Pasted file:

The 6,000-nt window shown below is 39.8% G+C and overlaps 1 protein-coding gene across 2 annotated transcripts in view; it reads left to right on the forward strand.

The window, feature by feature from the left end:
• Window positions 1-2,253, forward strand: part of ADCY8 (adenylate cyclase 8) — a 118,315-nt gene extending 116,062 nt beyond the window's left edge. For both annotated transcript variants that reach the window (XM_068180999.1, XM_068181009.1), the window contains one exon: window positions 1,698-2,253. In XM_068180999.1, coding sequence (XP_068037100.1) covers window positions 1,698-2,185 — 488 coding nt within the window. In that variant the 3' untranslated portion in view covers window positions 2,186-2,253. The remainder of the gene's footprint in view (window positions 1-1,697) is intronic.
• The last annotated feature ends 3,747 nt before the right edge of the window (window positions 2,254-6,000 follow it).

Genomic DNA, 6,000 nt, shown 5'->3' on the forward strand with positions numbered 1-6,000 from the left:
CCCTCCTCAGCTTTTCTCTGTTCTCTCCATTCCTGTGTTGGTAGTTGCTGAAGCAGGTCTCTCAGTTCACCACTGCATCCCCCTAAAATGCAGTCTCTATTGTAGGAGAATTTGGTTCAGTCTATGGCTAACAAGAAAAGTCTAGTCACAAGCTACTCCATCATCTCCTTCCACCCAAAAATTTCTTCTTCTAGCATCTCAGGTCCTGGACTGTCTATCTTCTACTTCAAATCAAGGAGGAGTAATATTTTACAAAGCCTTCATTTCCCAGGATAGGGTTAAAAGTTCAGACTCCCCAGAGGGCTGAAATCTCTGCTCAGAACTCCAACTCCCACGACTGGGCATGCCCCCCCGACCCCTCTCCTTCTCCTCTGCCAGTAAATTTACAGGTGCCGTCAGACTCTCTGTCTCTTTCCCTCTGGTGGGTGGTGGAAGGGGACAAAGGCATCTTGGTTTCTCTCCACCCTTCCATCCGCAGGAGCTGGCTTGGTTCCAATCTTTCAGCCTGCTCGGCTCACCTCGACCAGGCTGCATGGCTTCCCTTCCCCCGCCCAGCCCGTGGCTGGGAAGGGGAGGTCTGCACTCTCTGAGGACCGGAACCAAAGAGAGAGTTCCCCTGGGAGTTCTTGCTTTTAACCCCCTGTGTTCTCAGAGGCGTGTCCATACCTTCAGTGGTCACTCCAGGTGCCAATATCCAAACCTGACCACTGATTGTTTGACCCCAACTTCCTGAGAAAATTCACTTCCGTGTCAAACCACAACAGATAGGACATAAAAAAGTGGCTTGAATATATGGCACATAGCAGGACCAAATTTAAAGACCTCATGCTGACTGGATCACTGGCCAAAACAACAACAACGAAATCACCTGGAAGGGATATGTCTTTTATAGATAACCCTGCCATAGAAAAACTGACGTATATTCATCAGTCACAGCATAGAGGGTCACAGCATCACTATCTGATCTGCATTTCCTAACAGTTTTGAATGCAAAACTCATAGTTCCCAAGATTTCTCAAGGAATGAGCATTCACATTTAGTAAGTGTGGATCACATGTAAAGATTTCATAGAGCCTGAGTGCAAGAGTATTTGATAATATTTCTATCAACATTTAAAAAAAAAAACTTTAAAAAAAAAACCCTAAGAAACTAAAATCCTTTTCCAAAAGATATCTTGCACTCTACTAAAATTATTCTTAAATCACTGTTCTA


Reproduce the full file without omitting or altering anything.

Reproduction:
The 6,000-nt window shown below is 39.8% G+C and overlaps 1 protein-coding gene across 2 annotated transcripts in view; it reads left to right on the forward strand.

The window, feature by feature from the left end:
• Window positions 1-2,253, forward strand: part of ADCY8 (adenylate cyclase 8) — a 118,315-nt gene extending 116,062 nt beyond the window's left edge. For both annotated transcript variants that reach the window (XM_068180999.1, XM_068181009.1), the window contains one exon: window positions 1,698-2,253. In XM_068180999.1, coding sequence (XP_068037100.1) covers window positions 1,698-2,185 — 488 coding nt within the window. In that variant the 3' untranslated portion in view covers window positions 2,186-2,253. The remainder of the gene's footprint in view (window positions 1-1,697) is intronic.
• The last annotated feature ends 3,747 nt before the right edge of the window (window positions 2,254-6,000 follow it).

Genomic DNA, 6,000 nt, shown 5'->3' on the forward strand with positions numbered 1-6,000 from the left:
CCCTCCTCAGCTTTTCTCTGTTCTCTCCATTCCTGTGTTGGTAGTTGCTGAAGCAGGTCTCTCAGTTCACCACTGCATCCCCCTAAAATGCAGTCTCTATTGTAGGAGAATTTGGTTCAGTCTATGGCTAACAAGAAAAGTCTAGTCACAAGCTACTCCATCATCTCCTTCCACCCAAAAATTTCTTCTTCTAGCATCTCAGGTCCTGGACTGTCTATCTTCTACTTCAAATCAAGGAGGAGTAATATTTTACAAAGCCTTCATTTCCCAGGATAGGGTTAAAAGTTCAGACTCCCCAGAGGGCTGAAATCTCTGCTCAGAACTCCAACTCCCACGACTGGGCATGCCCCCCCGACCCCTCTCCTTCTCCTCTGCCAGTAAATTTACAGGTGCCGTCAGACTCTCTGTCTCTTTCCCTCTGGTGGGTGGTGGAAGGGGACAAAGGCATCTTGGTTTCTCTCCACCCTTCCATCCGCAGGAGCTGGCTTGGTTCCAATCTTTCAGCCTGCTCGGCTCACCTCGACCAGGCTGCATGGCTTCCCTTCCCCCGCCCAGCCCGTGGCTGGGAAGGGGAGGTCTGCACTCTCTGAGGACCGGAACCAAAGAGAGAGTTCCCCTGGGAGTTCTTGCTTTTAACCCCCTGTGTTCTCAGAGGCGTGTCCATACCTTCAGTGGTCACTCCAGGTGCCAATATCCAAACCTGACCACTGATTGTTTGACCCCAACTTCCTGAGAAAATTCACTTCCGTGTCAAACCACAACAGATAGGACATAAAAAAGTGGCTTGAATATATGGCACATAGCAGGACCAAATTTAAAGACCTCATGCTGACTGGATCACTGGCCAAAACAACAACAACGAAATCACCTGGAAGGGATATGTCTTTTATAGATAACCCTGCCATAGAAAAACTGACGTATATTCATCAGTCACAGCATAGAGGGTCACAGCATCACTATCTGATCTGCATTTCCTAACAGTTTTGAATGCAAAACTCATAGTTCCCAAGATTTCTCAAGGAATGAGCATTCACATTTAGTAAGTGTGGATCACATGTAAAGATTTCATAGAGCCTGAGTGCAAGAGTATTTGATAATATTTCTATCAACATTTAAAAAAAAAAACTTTAAAAAAAAAACCCTAAGAAACTAAAATCCTTTTCCAAAAGATATCTTGCACTCTACTAAAATTATTCTTAAATCACTGTTCTA